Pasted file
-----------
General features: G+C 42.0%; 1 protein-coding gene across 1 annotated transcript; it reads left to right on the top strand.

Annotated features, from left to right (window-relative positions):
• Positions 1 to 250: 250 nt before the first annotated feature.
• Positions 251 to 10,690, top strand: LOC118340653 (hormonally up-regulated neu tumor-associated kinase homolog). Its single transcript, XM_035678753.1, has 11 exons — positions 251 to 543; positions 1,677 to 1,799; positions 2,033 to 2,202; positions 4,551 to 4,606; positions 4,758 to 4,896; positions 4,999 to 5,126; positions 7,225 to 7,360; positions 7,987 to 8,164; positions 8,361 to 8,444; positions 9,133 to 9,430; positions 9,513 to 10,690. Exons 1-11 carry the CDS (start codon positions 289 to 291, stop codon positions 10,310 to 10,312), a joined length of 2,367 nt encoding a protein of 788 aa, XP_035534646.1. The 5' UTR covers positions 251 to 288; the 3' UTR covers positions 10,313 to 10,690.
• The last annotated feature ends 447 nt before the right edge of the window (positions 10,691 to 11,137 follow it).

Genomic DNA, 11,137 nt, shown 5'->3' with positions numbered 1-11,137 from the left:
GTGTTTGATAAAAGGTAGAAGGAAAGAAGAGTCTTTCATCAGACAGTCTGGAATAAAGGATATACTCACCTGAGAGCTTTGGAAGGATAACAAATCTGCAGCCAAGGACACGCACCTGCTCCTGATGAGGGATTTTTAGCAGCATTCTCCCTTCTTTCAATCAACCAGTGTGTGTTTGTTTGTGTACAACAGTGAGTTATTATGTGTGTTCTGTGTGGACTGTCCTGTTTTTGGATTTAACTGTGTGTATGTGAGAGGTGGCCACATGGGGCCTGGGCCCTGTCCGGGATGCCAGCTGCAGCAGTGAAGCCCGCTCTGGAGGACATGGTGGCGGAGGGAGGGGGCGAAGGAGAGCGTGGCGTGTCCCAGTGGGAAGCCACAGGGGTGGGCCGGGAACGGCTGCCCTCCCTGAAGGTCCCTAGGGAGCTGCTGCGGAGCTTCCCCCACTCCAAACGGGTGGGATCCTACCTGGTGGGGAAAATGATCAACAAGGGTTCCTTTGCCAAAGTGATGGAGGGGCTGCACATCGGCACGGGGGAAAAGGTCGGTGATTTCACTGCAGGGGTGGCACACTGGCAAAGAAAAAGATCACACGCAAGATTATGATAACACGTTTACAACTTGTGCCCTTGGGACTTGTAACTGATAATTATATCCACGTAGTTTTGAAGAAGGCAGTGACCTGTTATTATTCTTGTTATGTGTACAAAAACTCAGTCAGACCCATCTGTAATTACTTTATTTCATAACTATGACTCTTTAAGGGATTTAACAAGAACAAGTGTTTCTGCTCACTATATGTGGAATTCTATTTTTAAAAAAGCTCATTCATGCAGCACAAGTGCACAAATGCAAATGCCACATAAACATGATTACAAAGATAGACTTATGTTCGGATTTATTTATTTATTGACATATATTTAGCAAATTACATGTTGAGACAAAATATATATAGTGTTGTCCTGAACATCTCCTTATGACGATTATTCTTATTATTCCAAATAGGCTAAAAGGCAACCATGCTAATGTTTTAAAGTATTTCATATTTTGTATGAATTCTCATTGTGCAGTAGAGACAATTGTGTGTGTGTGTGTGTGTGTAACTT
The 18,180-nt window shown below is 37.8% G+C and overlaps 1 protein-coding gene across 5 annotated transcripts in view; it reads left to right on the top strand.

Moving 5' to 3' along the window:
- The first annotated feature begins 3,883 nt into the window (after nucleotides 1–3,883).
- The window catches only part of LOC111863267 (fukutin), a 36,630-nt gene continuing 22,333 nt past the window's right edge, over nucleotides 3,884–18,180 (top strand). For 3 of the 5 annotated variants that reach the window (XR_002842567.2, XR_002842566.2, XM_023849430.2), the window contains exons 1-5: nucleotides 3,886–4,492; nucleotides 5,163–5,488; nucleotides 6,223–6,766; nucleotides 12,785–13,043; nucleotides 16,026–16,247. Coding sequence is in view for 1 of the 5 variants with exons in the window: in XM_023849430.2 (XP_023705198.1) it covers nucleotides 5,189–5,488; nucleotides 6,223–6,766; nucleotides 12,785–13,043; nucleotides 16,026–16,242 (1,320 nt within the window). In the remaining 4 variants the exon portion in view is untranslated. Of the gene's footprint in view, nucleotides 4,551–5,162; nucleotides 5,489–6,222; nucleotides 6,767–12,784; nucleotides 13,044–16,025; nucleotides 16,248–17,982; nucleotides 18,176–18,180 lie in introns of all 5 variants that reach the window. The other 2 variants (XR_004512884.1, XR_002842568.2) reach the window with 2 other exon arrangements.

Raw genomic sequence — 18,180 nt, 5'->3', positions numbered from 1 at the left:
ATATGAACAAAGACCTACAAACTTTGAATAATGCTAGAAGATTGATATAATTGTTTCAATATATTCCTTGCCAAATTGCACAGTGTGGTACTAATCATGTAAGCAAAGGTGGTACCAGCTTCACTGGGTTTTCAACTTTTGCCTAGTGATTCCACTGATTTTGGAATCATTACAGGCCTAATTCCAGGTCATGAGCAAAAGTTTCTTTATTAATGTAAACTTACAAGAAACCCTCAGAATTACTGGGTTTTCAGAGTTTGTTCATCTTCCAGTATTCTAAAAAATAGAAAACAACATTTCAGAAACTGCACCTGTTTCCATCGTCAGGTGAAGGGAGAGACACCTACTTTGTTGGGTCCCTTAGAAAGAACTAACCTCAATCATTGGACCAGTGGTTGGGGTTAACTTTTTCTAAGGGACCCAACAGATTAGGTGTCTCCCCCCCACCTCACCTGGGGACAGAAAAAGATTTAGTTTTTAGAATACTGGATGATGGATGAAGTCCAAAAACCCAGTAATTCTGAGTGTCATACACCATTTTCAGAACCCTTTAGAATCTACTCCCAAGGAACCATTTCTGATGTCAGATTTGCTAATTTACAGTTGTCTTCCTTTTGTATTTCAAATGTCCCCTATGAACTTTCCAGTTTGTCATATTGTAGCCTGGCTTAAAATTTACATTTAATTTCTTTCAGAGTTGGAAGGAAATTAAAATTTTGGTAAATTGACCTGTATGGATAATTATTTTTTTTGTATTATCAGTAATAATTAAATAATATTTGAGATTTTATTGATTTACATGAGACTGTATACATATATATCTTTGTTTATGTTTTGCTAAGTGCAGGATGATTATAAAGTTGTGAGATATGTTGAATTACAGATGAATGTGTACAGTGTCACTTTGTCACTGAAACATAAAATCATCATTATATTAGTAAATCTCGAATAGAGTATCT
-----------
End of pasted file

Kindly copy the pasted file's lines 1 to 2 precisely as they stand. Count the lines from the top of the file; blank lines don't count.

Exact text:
General features: G+C 42.0%; 1 protein-coding gene across 1 annotated transcript; it reads left to right on the top strand.

Annotated features, from left to right (window-relative positions):